I haven’t laughed out loud like this from a book in a long time – once even laughing until I was crying. Ordinarily this would be a good thing, except I read this on a packed plane from Tucson to Chicago a couple of weeks ago. My husband was in the middle seat, with nowhere to shrink from his embarrassment as I banged on the seat in paroxysms of hysteria, shoving the book at him and saying over and over, “Oh, read this page, just one more, you have to read this!”…
Here’s the bizarre thing about this book: it has a very similar plot to that of The Believers by Zoe Heller, which I absolutely hated. Tropper, unlike Heller, understands how to get you to love a very, very dysfunctional family.
This Is Where I Leave You begins with the death of the father, Mort Foxman, from metastatic stomach cancer. Their mother Hillary informs them that their atheist father’s last wish was that they “sit shiva” for him. This is a Jewish custom requiring that the family spend seven (“shiva”) days together in mourning before they get back to their regular lives. (The purpose is not only to honor the dead, but to cut off the mourning process, so that families do not spend too much time focusing on death instead of celebrating life.)
So the Foxman children, Judd (34) – the narrator, his older sister Wendy, older brother Paul, and younger brother Philip gather at their mom’s house for the shiva. Paul’s wife and Wendy’s husband and kids also come, along with Philip’s latest girlfriend. Judd’s wife, Jen, is not there because they have separated; he moved out of their house two months before after finding Jen in bed with his boss.
The book takes you through the seven day ritual. Over the seven days, the family, long scattered by school and marriage and jobs, gets to know each other all over again. While this may not seem like a setting for hilarity, it very often is.
There are so many funny things about this book, and so many comical passages that I ran out of stickies twice just marking the ones I wanted to quote. (So I guess I won’t be using all of the quotes!) But the problem is, if I conveyed all the funny bits to you, I would spoil it for you. I want to give you a flavor for the writing, however, so I’ll steer clear of the humor (not easy to do) and go for the bittersweet. In this passage, Judd is imagining having a conversation with his boss. He begins by talking about how he and Jen were wildly in love… at first. Then he continues:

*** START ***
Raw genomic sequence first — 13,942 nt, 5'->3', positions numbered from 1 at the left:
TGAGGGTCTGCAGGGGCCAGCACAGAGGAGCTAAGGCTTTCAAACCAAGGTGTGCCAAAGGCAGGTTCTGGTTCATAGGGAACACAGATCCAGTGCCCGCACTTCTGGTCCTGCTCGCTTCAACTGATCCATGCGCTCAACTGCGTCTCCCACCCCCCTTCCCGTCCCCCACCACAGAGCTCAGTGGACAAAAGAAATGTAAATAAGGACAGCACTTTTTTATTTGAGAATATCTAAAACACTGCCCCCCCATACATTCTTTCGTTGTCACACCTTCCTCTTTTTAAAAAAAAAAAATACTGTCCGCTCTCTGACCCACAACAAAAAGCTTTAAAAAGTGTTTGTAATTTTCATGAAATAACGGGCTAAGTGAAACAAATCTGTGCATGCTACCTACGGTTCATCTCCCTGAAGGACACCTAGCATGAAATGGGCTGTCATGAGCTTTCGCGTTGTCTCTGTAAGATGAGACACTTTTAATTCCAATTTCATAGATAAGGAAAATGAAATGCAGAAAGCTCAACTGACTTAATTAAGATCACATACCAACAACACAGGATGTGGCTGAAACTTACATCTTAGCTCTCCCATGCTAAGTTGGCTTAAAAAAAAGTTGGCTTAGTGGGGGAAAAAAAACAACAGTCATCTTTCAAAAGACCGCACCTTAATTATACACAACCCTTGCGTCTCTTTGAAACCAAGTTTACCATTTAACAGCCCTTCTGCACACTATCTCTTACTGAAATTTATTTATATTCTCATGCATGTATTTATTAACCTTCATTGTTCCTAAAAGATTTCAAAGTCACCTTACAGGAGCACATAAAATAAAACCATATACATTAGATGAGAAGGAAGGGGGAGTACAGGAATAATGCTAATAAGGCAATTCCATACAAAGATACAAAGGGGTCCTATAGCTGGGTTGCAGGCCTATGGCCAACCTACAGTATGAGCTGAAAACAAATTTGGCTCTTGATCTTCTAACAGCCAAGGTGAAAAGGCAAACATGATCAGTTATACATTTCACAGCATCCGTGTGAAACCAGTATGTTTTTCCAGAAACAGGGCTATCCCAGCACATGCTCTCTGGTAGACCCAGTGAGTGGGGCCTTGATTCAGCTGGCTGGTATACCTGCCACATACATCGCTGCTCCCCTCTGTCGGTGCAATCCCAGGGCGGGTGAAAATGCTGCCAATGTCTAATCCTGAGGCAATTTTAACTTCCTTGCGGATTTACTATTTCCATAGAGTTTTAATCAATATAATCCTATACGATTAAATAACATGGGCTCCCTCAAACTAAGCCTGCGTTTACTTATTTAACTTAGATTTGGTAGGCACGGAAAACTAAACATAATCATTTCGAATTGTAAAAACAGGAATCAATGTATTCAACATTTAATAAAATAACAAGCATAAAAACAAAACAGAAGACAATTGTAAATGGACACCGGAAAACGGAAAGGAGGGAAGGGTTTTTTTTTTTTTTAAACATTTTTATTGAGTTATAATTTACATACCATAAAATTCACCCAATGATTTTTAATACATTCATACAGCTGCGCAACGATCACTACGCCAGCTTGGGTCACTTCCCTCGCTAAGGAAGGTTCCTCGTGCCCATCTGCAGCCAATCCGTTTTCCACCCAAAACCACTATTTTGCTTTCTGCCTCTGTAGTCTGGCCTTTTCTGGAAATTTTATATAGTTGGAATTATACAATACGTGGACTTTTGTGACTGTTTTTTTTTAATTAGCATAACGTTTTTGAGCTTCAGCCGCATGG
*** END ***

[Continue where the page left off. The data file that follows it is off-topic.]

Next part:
“I want to tell him how he and the love of his life will slowly fall into a routine, how the sex, while still perfectly fine, will become commonplace enough that it won’t be unheard of to postpone it in favor of a television show, or a late-night snack. … how he’ll feel himself growing self-conscious telling funny stories to their friends in front of her, because she’s heard all his funny stories before; how she won’t laugh at his jokes the way other people do; how she’ll start to spend more and more time on the phone with her girlfriends at night. How they will get into raging fights over the most trivial issues: the failure to replace a roll of toilet paper, a cereal bowl caked with oatmeal left to harden in the sink, proper management of the checkbook. How an unspoken point system will come into play, with each side keeping score according to their own complicated set of rules. I want to materialize before that smug little shit like the Ghost of Christmas Past and scare the matrimonial impulse right out of him.”
Evaluation: I enjoyed this book immensely. And while I laughed quite often, it is a book about leaving – whether through death or separation or leaving the past behind or even physically leaving – getting in the car and just driving. So it has some sad moments as well. But really, not too many; it’s more like a Seinfeld episode, in which pathos is just an excuse for another comedy routine. Highly recommended!
Published by Orion, 2009
Note: This book was produced as a movie in 2014, starring Jason Bateman, Tina Fey, and Jane Fonda, among others.